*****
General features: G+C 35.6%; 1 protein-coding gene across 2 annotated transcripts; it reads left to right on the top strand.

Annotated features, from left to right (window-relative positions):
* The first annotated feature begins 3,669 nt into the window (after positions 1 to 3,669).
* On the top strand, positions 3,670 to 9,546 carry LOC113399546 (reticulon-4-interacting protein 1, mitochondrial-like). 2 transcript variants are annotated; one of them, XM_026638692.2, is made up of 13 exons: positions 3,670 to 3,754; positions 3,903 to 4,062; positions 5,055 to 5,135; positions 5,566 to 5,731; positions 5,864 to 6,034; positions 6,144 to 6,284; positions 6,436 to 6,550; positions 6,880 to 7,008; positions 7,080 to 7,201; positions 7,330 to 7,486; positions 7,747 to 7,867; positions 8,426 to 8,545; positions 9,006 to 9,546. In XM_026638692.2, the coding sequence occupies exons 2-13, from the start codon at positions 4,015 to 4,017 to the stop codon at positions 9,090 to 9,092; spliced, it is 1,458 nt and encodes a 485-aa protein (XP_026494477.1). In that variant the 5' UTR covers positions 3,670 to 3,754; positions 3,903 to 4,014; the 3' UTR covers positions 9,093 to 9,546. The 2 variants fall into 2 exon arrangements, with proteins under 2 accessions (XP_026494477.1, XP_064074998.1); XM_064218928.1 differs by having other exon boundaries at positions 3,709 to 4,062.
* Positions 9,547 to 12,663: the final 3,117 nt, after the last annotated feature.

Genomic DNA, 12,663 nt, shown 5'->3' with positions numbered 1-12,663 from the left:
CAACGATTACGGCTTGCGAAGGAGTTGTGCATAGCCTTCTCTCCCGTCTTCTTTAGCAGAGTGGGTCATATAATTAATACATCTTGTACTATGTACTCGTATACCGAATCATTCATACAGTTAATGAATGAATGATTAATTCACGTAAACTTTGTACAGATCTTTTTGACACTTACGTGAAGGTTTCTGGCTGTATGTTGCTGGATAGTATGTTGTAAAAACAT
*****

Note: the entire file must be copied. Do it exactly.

General features: G+C 35.6%; 1 protein-coding gene across 2 annotated transcripts; it reads left to right on the top strand.

Annotated features, from left to right (window-relative positions):
* The first annotated feature begins 3,669 nt into the window (after positions 1 to 3,669).
* On the top strand, positions 3,670 to 9,546 carry LOC113399546 (reticulon-4-interacting protein 1, mitochondrial-like). 2 transcript variants are annotated; one of them, XM_026638692.2, is made up of 13 exons: positions 3,670 to 3,754; positions 3,903 to 4,062; positions 5,055 to 5,135; positions 5,566 to 5,731; positions 5,864 to 6,034; positions 6,144 to 6,284; positions 6,436 to 6,550; positions 6,880 to 7,008; positions 7,080 to 7,201; positions 7,330 to 7,486; positions 7,747 to 7,867; positions 8,426 to 8,545; positions 9,006 to 9,546. In XM_026638692.2, the coding sequence occupies exons 2-13, from the start codon at positions 4,015 to 4,017 to the stop codon at positions 9,090 to 9,092; spliced, it is 1,458 nt and encodes a 485-aa protein (XP_026494477.1). In that variant the 5' UTR covers positions 3,670 to 3,754; positions 3,903 to 4,014; the 3' UTR covers positions 9,093 to 9,546. The 2 variants fall into 2 exon arrangements, with proteins under 2 accessions (XP_026494477.1, XP_064074998.1); XM_064218928.1 differs by having other exon boundaries at positions 3,709 to 4,062.
* Positions 9,547 to 12,663: the final 3,117 nt, after the last annotated feature.

Genomic DNA, 12,663 nt, shown 5'->3' with positions numbered 1-12,663 from the left:
CAACGATTACGGCTTGCGAAGGAGTTGTGCATAGCCTTCTCTCCCGTCTTCTTTAGCAGAGTGGGTCATATAATTAATACATCTTGTACTATGTACTCGTATACCGAATCATTCATACAGTTAATGAATGAATGATTAATTCACGTAAACTTTGTACAGATCTTTTTGACACTTACGTGAAGGTTTCTGGCTGTATGTTGCTGGATAGTATGTTGTAAAAACAT